Successful organic chemistry teaching


© Shutterstock

Flipped teaching remains an area of great interest, with more teachers adopting the approach at school and university levels. For those asking the question ‘does it really work?’, two recent papers by Flynn1 (Ottawa, Canada) and Fautch2 (Philadelphia, US), shed light on the impact of flipping organic chemistry teaching. The focus of this summary is on Flynn’s paper.

The study relates to two organic chemistry courses, each involving about 400 students, and a spectroscopy course taught to 157 students. The rationale for the flip, as ever, was to use class time for interactive activities that promote student engagement and deeper learning. Lecture material was delivered to students in the form of videos to watch before class along with accompanying reading. The students then completed online pre-class tests. Students’ responses were reviewed and the findings used to inform the design of in-class activities and questions that would be used in the next face-to-face session. This allowed the instructor to identify weaknesses and then tackle misconceptions through strategies such as think-pair-share and predict-observe-explain.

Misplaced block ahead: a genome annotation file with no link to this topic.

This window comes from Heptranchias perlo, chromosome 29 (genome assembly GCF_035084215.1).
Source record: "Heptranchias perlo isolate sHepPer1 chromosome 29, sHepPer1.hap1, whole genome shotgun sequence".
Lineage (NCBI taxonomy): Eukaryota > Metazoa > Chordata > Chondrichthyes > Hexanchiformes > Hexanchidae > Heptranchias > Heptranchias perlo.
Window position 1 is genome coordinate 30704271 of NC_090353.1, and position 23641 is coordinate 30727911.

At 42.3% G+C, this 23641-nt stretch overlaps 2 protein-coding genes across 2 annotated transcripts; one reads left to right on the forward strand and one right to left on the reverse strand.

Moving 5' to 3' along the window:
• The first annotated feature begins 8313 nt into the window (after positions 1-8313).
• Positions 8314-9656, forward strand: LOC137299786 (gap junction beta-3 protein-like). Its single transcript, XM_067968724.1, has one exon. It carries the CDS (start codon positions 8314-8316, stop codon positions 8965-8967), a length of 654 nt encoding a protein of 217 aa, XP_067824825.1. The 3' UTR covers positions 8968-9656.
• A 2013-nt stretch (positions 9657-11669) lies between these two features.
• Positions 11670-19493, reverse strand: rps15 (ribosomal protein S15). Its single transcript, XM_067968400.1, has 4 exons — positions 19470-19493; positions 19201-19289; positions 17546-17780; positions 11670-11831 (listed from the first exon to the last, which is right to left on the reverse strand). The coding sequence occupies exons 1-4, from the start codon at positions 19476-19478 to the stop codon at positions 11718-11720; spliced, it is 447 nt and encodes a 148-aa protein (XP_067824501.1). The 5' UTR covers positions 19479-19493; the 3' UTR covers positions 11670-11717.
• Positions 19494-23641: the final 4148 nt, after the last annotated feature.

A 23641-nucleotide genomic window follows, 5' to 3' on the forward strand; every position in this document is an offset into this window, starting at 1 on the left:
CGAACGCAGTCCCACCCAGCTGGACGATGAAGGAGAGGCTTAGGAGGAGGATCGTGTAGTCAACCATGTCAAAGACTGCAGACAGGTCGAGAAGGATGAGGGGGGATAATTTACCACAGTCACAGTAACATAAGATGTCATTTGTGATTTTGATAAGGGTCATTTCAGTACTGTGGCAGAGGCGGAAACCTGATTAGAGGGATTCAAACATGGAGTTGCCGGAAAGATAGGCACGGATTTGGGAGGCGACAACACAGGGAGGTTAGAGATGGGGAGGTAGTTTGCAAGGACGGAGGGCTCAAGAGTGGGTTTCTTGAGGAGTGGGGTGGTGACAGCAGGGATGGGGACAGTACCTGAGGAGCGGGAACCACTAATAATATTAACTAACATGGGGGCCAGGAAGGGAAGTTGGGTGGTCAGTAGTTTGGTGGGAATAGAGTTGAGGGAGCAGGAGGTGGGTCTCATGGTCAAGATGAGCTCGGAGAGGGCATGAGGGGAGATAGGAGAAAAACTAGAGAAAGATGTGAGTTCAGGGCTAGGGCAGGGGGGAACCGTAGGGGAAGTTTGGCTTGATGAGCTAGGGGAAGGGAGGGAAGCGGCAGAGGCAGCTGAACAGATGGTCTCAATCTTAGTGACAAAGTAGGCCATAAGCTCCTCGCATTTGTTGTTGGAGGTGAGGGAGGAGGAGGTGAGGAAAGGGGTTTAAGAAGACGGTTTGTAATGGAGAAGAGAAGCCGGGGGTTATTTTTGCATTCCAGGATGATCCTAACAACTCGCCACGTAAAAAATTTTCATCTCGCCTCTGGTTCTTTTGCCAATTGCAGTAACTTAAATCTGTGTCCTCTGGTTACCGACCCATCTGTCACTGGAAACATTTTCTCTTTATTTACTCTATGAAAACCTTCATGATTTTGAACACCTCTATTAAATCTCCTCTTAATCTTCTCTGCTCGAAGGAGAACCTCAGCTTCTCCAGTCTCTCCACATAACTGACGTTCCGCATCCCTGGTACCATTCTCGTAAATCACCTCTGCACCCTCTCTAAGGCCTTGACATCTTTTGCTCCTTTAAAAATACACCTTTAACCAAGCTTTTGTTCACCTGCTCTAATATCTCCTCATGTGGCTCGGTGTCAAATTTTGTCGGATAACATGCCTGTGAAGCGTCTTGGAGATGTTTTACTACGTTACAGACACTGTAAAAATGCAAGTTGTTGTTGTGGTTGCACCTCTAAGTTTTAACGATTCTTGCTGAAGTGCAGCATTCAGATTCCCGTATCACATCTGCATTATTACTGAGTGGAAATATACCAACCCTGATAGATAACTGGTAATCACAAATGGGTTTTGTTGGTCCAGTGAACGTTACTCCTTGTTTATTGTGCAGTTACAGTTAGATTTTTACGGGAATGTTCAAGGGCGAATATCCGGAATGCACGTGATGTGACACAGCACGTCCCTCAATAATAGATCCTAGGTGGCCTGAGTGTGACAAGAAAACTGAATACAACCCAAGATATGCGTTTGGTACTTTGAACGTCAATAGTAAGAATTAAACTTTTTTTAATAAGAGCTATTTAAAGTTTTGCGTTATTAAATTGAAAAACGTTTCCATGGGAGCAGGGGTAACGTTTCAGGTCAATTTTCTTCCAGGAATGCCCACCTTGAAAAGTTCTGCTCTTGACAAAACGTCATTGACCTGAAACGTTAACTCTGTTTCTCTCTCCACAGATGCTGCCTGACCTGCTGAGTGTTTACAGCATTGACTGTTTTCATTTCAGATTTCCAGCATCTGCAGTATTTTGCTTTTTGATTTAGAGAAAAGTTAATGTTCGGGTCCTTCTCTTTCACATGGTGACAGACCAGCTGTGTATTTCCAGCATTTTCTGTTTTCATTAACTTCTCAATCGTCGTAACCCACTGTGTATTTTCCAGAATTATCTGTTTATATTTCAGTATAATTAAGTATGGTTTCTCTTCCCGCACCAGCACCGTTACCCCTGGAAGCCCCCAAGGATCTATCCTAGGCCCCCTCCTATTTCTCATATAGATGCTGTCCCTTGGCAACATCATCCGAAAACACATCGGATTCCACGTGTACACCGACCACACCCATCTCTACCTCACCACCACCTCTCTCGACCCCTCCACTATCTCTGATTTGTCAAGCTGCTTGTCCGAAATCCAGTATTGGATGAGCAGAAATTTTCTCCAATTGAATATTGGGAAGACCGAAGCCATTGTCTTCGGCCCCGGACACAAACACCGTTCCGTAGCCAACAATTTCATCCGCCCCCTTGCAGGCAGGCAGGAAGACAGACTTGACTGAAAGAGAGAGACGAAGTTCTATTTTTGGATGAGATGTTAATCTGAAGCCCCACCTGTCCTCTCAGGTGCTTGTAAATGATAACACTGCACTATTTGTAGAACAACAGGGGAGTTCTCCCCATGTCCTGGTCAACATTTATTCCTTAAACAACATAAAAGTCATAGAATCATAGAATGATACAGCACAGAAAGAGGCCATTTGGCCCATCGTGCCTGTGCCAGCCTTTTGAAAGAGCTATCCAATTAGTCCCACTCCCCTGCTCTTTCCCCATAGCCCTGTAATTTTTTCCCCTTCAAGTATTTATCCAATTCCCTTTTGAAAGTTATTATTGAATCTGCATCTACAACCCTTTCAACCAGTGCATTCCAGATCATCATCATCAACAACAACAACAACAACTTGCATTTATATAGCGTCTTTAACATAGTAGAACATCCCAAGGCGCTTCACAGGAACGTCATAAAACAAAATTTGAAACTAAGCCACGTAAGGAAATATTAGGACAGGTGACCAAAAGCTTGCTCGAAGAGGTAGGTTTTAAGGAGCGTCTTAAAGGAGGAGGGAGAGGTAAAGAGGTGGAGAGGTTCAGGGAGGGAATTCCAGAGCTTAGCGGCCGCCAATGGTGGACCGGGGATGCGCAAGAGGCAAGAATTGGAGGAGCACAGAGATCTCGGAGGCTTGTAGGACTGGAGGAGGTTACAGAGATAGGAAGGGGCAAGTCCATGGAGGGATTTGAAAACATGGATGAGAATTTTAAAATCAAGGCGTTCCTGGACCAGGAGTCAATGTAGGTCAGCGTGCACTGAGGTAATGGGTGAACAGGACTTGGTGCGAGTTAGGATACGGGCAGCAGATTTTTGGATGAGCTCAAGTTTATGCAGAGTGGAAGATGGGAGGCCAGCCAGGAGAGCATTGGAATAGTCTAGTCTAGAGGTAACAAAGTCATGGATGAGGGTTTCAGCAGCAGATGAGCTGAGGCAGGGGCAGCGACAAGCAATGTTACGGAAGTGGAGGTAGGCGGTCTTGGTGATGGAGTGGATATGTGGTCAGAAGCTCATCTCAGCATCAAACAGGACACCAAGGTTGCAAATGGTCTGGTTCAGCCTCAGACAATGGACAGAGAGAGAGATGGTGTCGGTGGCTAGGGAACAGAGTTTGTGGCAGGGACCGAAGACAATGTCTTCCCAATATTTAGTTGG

The evaluation utilised Guskey’s framework, which probes the impact of the intervention on five levels including aspects such as student satisfaction, attainment of learning goals and behaviour changes arising from the learning experience. The results were strikingly positive, with many useful insights into the benefits experienced by student and teacher alike. Students felt that doing problems in class prepared them better for assignments and that the pre-class tests kept them ‘on top of the game’. The lack of negative comments was a surprise to the author, who expected that some students would resist the flipped model.

A comparison of exam marks showed that there was a small, but statistically significant, improvement on adoption of the flipped model, but it is noted that the use of a concept inventory would be a more robust way of measuring improvements in the attainment of learning goals. Analysis also showed that the risk of failure fell by more than 10% when the course was flipped, supporting the assertion that the approach is beneficial to learning. Although there are still many questions to be answered, this study clearly contributes a lot to the debate around the benefits of the flipped model, notably in shedding light on the intricacies of organic chemistry.